Motorbike in Penang

Scenic. Quick. Easy. Adventurous. Edgy. Stimulating. Convenient. These are the words that
come to mind when thinking about riding my motorcycle or motorbike in Penang. Whether it’s winding up the narrow, two lane, hairpin turns to Batu Ferringhi,
cruising through the flat patty fields of Balik Pulau, or weaving through the traffic in Gelugor, doing it on
a motorbike is much more enjoyable than in a car with dirty windows. And for those of you who despise
paying to park, most places don’t charge motorbikes to park, and if they do it’s less than pocket change.
If there’s one thing that influences the experience you have riding a motorbike, it is undoubtedly
the traffic. And depending on where you come from, you may find some of the following thoughts to be
self-evident or on the flip side, highly insightful. I write this as a 23-year-old American, having been here
for 3 months. I don’t come from an extremely large city, but I’m no stranger to traffic and city life. I’ve
tasted the chaos of the New Delhi streets, so I’ve seen the kind of traffic that forces you to close your
eyes, pray, and open them feeling like you just witnessed a miracle because you didn’t hit the cargo truck
heading directly for your front bumper.
Penang’s traffic could be considered a younger cousin to that of New Delhi’s. It can get
congested, and three lanes can quickly turn into four. But even friends from nearby Indonesia say it’s not
as bad as Jakarta. And if you’ve ever been to KL you need not fear, Penang is certainly more mild. Not
to mention that some areas are much less jammed than others. For some people, the same traffic that may
prevent you from wanting to drive a motorbike in Penang may be the same traffic that makes you desirous of one.
When traffic gets congested, or you’re on a trip through an area with endless stoplights, a motorbike can
be your best friend. All the traffic halts, and all the motorbikes squeeze through the lines of parked cars
on the way to the front of the backup. The result, I rarely have had to wait in traffic. I simply maneuver
my way through the stopped or creeping vehicles, which usually translates into arriving at my destination
a few ticks of the minute hand earlier.
It’s not merely the volume of traffic that you should be aware of, but the nature of that traffic.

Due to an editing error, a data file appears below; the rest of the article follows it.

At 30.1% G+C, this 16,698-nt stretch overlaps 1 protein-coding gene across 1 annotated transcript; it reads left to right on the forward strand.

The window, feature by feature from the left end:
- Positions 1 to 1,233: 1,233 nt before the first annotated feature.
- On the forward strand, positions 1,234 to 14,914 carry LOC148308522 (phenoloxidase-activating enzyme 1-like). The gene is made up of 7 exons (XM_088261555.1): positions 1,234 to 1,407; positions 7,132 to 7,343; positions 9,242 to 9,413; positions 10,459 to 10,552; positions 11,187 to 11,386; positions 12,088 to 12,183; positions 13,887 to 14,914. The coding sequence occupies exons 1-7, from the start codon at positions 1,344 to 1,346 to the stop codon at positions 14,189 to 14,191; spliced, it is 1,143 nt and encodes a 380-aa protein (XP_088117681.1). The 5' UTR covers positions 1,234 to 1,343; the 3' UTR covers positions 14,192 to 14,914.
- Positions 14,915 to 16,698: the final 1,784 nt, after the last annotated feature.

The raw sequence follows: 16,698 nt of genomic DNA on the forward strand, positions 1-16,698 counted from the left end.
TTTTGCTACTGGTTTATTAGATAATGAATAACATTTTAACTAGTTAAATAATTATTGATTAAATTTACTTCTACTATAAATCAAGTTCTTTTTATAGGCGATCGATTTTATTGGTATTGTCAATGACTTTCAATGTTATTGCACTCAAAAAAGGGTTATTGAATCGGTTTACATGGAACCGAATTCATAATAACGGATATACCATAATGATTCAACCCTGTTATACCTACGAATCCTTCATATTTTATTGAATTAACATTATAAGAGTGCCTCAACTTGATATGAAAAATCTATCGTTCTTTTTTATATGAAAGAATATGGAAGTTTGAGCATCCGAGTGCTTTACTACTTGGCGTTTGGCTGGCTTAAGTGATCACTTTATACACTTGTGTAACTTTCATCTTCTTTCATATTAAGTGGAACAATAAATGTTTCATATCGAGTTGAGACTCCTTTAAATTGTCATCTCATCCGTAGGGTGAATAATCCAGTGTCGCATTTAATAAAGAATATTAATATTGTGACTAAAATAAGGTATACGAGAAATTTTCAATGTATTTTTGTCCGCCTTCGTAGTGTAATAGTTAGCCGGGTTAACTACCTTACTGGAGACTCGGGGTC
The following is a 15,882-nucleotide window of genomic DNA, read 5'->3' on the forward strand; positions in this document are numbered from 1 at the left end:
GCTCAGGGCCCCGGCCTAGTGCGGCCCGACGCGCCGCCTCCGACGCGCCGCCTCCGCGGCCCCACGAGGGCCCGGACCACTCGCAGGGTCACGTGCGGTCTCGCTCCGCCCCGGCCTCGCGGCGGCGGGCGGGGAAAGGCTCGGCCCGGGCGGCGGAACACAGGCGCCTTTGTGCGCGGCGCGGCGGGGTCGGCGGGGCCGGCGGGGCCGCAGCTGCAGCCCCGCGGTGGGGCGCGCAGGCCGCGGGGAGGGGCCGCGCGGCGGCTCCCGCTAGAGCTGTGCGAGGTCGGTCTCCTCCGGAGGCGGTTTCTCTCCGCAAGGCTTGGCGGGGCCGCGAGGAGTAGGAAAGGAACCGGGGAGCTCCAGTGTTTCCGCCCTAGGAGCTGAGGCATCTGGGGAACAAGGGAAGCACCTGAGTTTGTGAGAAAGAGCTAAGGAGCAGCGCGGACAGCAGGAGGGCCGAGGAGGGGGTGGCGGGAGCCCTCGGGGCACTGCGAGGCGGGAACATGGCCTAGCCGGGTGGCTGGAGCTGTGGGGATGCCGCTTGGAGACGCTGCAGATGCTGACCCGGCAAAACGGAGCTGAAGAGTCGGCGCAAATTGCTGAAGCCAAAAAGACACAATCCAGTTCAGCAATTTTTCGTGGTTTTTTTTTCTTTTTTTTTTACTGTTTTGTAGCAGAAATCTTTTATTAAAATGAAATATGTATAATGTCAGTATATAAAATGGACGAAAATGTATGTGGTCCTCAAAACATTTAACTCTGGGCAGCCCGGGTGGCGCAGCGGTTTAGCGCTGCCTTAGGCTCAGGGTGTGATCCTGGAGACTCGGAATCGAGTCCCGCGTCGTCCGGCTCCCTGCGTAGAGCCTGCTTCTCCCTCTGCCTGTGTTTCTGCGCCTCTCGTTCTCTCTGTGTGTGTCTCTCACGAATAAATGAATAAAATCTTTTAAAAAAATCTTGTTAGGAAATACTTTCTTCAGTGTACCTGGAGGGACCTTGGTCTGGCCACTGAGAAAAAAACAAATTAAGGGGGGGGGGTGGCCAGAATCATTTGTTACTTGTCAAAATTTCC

You need to understand its attitude, and quite frankly its not very user friendly. When I began driving my
motorbike in Penang, I learned quickly that the safest place to drive was on the far left side of the road. The reason
being that most of the remaining automobiles on the road treat motorbikes like humans treat ants (this is
probably self-inflicted, as most people who drive motorbikes in Penang do so with reckless abandon). We generally
tend to ignore them, sometimes incidentally stepping on them. So take my advice and cruise in the left
lane where the traffic is a bit more tamed.
Aside from the traffic, you should know a little about the bikes you can rent. I am renting the
widely popular Honda dream ex5 from a local friend. Its dual clutch is pretty simple and I’ve grown to
like it more than an automatic (here’s the link if you’re curious http://tbsmotor.com.my/honda/ex5.html).
There are a few different types of motorcycles you can rent. Automatic. Dual clutch. Electric start. Kick
start. But for a tourist who is unfamiliar with the traffic patterns, the less attention you have to give to
operating the bike the better. The average price for a rental motorbike in Penang is 20RM per day, but you may need to
bargain a bit.
In light of the fact that traffic can be slightly hectic, renting a motorbike is best left to the people
with a bent for adrenaline, or with some experience riding motorized bikes in congestion. Possessing
some coordination is advisable as well. That’s not to say it can’t or shouldn’t be done by most, but realize
that initially you have to get a feel for the bike all the while driving on the opposite side of the road
(depending on where you come from; it’s the left side), navigating heavy traffic, and keeping yourself
from getting lost.

Overview, tips, regulations:
-You must wear a helmet at all times when operating a motorbike in Penang. First, for your safety. Second, for your
bank account as you can receive a ticket from the police.
-You should only have two people on the bike at once. You will likely see many locals with 3 or 4, but
this is illegal.